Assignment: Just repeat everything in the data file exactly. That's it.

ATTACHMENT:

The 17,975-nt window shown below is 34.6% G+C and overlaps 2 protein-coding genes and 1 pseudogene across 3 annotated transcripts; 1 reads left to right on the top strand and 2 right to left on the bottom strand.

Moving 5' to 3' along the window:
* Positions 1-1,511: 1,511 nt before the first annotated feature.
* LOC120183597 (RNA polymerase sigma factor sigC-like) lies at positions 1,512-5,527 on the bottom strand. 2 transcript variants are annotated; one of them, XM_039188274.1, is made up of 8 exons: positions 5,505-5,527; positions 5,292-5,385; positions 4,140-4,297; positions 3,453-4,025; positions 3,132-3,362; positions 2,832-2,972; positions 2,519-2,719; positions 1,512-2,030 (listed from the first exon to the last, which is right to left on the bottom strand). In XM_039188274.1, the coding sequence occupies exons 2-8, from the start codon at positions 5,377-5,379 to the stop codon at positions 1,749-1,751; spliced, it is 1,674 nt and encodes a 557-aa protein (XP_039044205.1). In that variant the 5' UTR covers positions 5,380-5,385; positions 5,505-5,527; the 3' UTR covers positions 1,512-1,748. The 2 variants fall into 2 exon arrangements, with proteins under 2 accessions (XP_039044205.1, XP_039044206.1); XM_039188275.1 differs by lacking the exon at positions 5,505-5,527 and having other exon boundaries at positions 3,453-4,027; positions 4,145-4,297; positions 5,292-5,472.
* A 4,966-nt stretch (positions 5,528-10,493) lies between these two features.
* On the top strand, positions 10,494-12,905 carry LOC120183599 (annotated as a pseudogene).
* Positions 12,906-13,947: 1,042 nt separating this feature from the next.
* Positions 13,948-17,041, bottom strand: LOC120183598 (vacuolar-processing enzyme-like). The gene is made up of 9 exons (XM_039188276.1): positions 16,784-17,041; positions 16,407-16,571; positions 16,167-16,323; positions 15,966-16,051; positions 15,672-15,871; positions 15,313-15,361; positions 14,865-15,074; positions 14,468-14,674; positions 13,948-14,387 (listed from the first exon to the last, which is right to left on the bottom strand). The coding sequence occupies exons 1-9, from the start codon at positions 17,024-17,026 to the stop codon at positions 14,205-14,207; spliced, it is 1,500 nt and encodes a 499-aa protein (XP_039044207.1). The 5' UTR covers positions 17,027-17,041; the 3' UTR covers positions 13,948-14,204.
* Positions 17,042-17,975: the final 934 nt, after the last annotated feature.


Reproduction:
The 17,975-nt window shown below is 34.6% G+C and overlaps 2 protein-coding genes and 1 pseudogene across 3 annotated transcripts; 1 reads left to right on the top strand and 2 right to left on the bottom strand.

Moving 5' to 3' along the window:
* Positions 1-1,511: 1,511 nt before the first annotated feature.
* LOC120183597 (RNA polymerase sigma factor sigC-like) lies at positions 1,512-5,527 on the bottom strand. 2 transcript variants are annotated; one of them, XM_039188274.1, is made up of 8 exons: positions 5,505-5,527; positions 5,292-5,385; positions 4,140-4,297; positions 3,453-4,025; positions 3,132-3,362; positions 2,832-2,972; positions 2,519-2,719; positions 1,512-2,030 (listed from the first exon to the last, which is right to left on the bottom strand). In XM_039188274.1, the coding sequence occupies exons 2-8, from the start codon at positions 5,377-5,379 to the stop codon at positions 1,749-1,751; spliced, it is 1,674 nt and encodes a 557-aa protein (XP_039044205.1). In that variant the 5' UTR covers positions 5,380-5,385; positions 5,505-5,527; the 3' UTR covers positions 1,512-1,748. The 2 variants fall into 2 exon arrangements, with proteins under 2 accessions (XP_039044205.1, XP_039044206.1); XM_039188275.1 differs by lacking the exon at positions 5,505-5,527 and having other exon boundaries at positions 3,453-4,027; positions 4,145-4,297; positions 5,292-5,472.
* A 4,966-nt stretch (positions 5,528-10,493) lies between these two features.
* On the top strand, positions 10,494-12,905 carry LOC120183599 (annotated as a pseudogene).
* Positions 12,906-13,947: 1,042 nt separating this feature from the next.
* Positions 13,948-17,041, bottom strand: LOC120183598 (vacuolar-processing enzyme-like). The gene is made up of 9 exons (XM_039188276.1): positions 16,784-17,041; positions 16,407-16,571; positions 16,167-16,323; positions 15,966-16,051; positions 15,672-15,871; positions 15,313-15,361; positions 14,865-15,074; positions 14,468-14,674; positions 13,948-14,387 (listed from the first exon to the last, which is right to left on the bottom strand). The coding sequence occupies exons 1-9, from the start codon at positions 17,024-17,026 to the stop codon at positions 14,205-14,207; spliced, it is 1,500 nt and encodes a 499-aa protein (XP_039044207.1). The 5' UTR covers positions 17,027-17,041; the 3' UTR covers positions 13,948-14,204.
* Positions 17,042-17,975: the final 934 nt, after the last annotated feature.